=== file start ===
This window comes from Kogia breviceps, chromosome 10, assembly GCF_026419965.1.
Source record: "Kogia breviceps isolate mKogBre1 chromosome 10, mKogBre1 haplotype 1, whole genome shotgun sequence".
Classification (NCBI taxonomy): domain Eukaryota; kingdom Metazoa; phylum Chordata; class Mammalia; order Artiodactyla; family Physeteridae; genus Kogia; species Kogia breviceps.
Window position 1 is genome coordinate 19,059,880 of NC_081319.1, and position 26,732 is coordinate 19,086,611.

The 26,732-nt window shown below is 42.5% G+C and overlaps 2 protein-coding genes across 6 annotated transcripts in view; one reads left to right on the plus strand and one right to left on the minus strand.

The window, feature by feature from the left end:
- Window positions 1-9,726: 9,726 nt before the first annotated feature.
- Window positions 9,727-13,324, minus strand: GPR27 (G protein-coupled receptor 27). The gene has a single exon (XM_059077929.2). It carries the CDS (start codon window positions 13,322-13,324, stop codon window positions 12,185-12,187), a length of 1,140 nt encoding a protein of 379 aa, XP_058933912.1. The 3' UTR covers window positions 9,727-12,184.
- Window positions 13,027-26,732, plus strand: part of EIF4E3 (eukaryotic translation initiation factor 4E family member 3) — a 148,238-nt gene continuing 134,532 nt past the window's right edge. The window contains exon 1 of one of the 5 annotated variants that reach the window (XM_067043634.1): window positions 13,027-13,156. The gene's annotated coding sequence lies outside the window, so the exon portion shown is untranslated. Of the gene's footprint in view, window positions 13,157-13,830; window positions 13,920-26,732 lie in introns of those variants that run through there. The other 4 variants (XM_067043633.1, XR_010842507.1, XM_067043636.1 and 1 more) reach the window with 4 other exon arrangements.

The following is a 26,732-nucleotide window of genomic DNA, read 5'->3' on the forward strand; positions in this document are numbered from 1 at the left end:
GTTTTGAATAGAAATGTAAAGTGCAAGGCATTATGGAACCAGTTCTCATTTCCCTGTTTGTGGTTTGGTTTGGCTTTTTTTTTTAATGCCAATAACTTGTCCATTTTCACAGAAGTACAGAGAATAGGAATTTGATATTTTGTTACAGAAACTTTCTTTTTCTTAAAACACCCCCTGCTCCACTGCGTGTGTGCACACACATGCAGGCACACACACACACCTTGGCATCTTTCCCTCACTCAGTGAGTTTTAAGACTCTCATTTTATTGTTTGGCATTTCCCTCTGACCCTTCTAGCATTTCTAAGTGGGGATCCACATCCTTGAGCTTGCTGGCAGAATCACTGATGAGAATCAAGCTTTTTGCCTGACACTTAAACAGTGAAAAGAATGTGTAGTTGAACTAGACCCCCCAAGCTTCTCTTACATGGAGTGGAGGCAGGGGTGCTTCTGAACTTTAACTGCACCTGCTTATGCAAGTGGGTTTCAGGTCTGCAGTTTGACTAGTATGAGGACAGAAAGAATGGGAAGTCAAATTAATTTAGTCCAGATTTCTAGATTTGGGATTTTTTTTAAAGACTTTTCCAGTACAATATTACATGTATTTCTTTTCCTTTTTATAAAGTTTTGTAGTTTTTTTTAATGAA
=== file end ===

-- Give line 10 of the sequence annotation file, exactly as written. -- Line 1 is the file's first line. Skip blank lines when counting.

The following is a 26,732-nucleotide window of genomic DNA, read 5'->3' on the forward strand; positions in this document are numbered from 1 at the left end: